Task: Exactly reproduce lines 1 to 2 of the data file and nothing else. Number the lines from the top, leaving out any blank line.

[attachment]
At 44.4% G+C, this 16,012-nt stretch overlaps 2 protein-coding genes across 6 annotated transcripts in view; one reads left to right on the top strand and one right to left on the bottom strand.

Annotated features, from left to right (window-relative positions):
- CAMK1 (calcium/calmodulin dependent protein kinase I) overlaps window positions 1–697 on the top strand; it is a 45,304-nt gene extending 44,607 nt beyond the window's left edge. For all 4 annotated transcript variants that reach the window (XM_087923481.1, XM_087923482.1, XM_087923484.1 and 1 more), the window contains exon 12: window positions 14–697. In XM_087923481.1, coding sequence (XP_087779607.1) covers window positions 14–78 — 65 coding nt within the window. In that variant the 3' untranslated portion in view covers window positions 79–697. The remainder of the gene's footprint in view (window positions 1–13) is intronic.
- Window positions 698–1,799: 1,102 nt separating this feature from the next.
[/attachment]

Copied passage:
At 44.4% G+C, this 16,012-nt stretch overlaps 2 protein-coding genes across 6 annotated transcripts in view; one reads left to right on the top strand and one right to left on the bottom strand.

Annotated features, from left to right (window-relative positions):